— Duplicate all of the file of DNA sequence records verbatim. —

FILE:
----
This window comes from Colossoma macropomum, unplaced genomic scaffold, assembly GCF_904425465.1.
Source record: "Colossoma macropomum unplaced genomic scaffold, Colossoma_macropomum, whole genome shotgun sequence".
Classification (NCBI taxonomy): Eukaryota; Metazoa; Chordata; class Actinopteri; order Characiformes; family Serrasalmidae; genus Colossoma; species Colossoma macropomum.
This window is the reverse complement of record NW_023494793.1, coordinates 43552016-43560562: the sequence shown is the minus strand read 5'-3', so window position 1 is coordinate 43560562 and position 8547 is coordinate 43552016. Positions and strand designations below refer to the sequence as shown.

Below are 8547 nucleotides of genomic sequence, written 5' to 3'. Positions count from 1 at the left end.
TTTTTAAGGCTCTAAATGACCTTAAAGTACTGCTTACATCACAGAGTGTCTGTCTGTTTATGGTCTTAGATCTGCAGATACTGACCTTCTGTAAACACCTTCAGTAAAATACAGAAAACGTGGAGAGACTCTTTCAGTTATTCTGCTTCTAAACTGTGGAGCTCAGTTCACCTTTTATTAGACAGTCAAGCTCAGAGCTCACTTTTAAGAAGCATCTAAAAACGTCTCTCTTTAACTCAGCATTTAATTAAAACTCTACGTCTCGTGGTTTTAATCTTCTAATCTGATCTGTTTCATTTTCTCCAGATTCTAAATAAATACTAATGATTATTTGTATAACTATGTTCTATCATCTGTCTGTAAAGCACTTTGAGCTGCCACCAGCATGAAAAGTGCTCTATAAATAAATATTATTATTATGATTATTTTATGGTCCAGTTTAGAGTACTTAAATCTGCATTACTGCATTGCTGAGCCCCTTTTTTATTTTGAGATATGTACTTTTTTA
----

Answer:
This window comes from Colossoma macropomum, unplaced genomic scaffold, assembly GCF_904425465.1.
Source record: "Colossoma macropomum unplaced genomic scaffold, Colossoma_macropomum, whole genome shotgun sequence".
Classification (NCBI taxonomy): Eukaryota; Metazoa; Chordata; class Actinopteri; order Characiformes; family Serrasalmidae; genus Colossoma; species Colossoma macropomum.
This window is the reverse complement of record NW_023494793.1, coordinates 43552016-43560562: the sequence shown is the minus strand read 5'-3', so window position 1 is coordinate 43560562 and position 8547 is coordinate 43552016. Positions and strand designations below refer to the sequence as shown.

Below are 8547 nucleotides of genomic sequence, written 5' to 3'. Positions count from 1 at the left end.
TTTTTAAGGCTCTAAATGACCTTAAAGTACTGCTTACATCACAGAGTGTCTGTCTGTTTATGGTCTTAGATCTGCAGATACTGACCTTCTGTAAACACCTTCAGTAAAATACAGAAAACGTGGAGAGACTCTTTCAGTTATTCTGCTTCTAAACTGTGGAGCTCAGTTCACCTTTTATTAGACAGTCAAGCTCAGAGCTCACTTTTAAGAAGCATCTAAAAACGTCTCTCTTTAACTCAGCATTTAATTAAAACTCTACGTCTCGTGGTTTTAATCTTCTAATCTGATCTGTTTCATTTTCTCCAGATTCTAAATAAATACTAATGATTATTTGTATAACTATGTTCTATCATCTGTCTGTAAAGCACTTTGAGCTGCCACCAGCATGAAAAGTGCTCTATAAATAAATATTATTATTATGATTATTTTATGGTCCAGTTTAGAGTACTTAAATCTGCATTACTGCATTGCTGAGCCCCTTTTTTATTTTGAGATATGTACTTTTTTA